Is he going to take a dim view of being "held hostage" to rent money or lawyers? Will it have a detrimental effect on whatever neighborly dynamic you two currently share? You betcha.

So think over the cost/benefits of the field and other repair items carefully. Is this the hill you need or want to die on? Ask yourself, in this issue, would you rather be right or be happy?

Best wishes for a successful resolution.

Dec. 23, 2008, 01:22 PM
Are all of these things that were supposed to be done covered in your lease? Does the lease outline who is responsible for repairs/upkeep or is this a verbal understanding?

Dec. 23, 2008, 02:08 PM
If you want to use the field, fence off the area with the debris with hottape. It's probably not that large an area and you could get some step-in poles and put 3 or 4 strands up surrounding the area and the horses probably would never question or bother it. If you're staying there "dirty cheap" I'd just suck it up or you'll probably find yourself paying honest to goodness "board prices" somewhere. He may well decide you're not paying him enough to put up with the complaints and hassle. JMHO

Dec. 23, 2008, 10:50 PM
I suspect the great deal on the lease includes the use of this field included in the cost - so I agree that you should be able to use what you are paying for.

I would, however, not cause a fuss and fence it off with hottape (as someone else also suggested).

I would not remove/move the fallen shed - not sure where you are located, but I would not want to accept the responsibility for the debris if I didn't own the shed in the first place - including the removal and disposal of the materials. And you don't want to hear somewhere in the future that the LL "could have gotten it fixed IF ONLY you hadn't removed/messed with......".

This advice - and about $10 - will get you a cup of coffee at Starbucks... Then again, I'm a tea drinker myself.

Dec. 23, 2008, 11:45 PM
I would not remove/move the fallen shed - not sure where you are located, but I would not want to accept the responsibility for the debris if I didn't own the shed in the first place - including the removal and disposal of the materials. And you don't want to hear somewhere in the future that the LL "could have gotten it fixed IF ONLY you hadn't removed/messed with......".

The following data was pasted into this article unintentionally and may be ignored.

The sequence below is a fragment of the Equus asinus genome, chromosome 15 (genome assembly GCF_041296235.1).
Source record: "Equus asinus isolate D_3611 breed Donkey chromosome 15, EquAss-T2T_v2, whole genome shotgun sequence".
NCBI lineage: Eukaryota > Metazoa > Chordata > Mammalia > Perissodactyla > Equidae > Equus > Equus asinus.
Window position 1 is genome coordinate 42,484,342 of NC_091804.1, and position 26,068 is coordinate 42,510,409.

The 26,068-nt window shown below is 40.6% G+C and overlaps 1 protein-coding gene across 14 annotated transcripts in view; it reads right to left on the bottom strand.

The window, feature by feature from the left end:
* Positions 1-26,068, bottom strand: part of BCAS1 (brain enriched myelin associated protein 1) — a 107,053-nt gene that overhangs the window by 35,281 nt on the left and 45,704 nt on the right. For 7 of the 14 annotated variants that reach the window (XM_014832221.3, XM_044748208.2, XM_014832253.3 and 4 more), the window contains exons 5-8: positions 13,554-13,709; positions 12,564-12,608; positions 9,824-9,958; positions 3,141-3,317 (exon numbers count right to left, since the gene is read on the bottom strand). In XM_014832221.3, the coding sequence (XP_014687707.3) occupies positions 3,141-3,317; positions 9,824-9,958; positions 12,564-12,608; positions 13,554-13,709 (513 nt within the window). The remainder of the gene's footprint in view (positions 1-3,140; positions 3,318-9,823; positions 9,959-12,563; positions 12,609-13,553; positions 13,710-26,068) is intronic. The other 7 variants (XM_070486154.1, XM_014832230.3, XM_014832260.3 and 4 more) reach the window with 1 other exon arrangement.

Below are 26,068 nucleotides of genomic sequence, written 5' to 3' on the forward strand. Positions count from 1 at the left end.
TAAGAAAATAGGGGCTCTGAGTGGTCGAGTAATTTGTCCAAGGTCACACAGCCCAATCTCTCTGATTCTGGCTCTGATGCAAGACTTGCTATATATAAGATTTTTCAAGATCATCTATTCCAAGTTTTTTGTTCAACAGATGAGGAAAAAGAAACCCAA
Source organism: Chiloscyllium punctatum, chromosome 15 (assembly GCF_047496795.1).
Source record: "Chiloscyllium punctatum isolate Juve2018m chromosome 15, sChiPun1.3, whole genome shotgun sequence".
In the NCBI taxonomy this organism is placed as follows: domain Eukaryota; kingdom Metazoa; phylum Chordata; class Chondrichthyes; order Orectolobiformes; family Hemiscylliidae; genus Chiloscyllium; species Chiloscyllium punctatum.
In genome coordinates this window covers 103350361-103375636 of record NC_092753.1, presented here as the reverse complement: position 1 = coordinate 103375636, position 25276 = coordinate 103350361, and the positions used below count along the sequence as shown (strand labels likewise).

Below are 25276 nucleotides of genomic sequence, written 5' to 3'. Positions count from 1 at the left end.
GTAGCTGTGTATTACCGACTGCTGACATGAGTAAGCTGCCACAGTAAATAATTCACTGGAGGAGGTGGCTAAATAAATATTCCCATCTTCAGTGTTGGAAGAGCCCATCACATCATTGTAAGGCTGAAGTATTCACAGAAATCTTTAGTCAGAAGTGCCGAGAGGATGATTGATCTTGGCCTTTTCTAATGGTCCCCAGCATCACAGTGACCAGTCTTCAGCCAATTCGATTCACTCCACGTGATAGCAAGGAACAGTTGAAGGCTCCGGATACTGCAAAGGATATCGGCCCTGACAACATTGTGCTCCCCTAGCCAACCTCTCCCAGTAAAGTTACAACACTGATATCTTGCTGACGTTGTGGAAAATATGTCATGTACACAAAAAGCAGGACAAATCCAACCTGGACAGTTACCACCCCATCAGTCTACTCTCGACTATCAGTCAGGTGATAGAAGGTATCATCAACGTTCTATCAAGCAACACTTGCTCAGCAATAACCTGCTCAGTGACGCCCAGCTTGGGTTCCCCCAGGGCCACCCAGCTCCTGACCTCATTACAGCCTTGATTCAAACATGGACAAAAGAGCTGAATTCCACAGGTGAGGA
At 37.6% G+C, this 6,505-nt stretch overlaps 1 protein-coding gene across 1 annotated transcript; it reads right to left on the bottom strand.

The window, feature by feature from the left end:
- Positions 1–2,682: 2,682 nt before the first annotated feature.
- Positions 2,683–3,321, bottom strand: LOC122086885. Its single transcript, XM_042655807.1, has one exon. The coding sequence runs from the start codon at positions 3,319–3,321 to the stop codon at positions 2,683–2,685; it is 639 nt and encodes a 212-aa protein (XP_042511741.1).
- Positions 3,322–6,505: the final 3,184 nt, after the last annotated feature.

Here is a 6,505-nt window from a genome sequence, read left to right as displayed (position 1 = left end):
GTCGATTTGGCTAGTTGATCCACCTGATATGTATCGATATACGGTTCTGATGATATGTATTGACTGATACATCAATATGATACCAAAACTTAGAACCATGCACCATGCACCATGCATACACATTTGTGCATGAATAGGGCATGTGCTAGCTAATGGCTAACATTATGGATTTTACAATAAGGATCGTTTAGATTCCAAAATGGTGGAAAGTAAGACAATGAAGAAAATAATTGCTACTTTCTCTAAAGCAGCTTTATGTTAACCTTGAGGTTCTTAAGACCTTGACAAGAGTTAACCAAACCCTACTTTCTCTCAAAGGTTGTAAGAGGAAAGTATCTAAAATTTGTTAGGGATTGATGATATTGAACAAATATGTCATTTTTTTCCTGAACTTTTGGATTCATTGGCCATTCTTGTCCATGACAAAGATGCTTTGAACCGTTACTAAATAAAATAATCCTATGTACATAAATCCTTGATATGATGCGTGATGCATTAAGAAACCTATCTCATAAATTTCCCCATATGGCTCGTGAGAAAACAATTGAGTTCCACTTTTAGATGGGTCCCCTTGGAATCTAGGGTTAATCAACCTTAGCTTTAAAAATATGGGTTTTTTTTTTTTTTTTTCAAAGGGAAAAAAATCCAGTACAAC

Yes, that's the issue I see happening. I can't physically move it myself (its rather large and i'm rather small...) but I could just see me getting rid of it and him being like;

"I was going to come down this weekend to take care of that, I was going to use that wood in my shop, you threw it away now you have to pay me for that loss material"

or something ridiculous!

When I got there a LOT of the fencing was down and in the barn there were a bunch of boards. Not only were there large patches of fence down, but the boards were in the way of using the barn. I told him that the fence needed to be fixed and the boards need to be moved before I start my lease and if he wanted to kill 2 birds with one stone I could just use the boards for the fence. He said that was fine. Well one day when myself and a friend were putting the boards up he drove by and freaked out because we had cut them to fit the down spots. He said he had been "saving" the long ones. :confused:

I do lease the facility for a low price but the fact is that i do pay so I should be able to use it. I hadn't used the field yet because I rotate and it wasn't its turn! :)

Dec. 24, 2008, 09:24 AM
I am in the crowd that thinks you are getting a great deal and suck it up.

In your first post you said you had not used that field because this run in was not safe. It was not safe when you moved there, now it is still not safe. No real change.
Now you say you have not used that field because it has not fit into your rotation.
Would you have put your horses in there with the unsafe run in?

Tape off that area and use the field. This is for sure a case of you get what you pay for in life.

Dec. 24, 2008, 02:37 PM
My two cents: I rent an office here and I got a deal on rent. Every little thing I complain about to be fixed or that the landlord has to spend money on, the more incentive for him to raise my rent.

I know it's unsightly but I'd leave it be or if it were me, I'd ask to dismantle it and then neatly pile it all up outside the paddock and then leave it at that.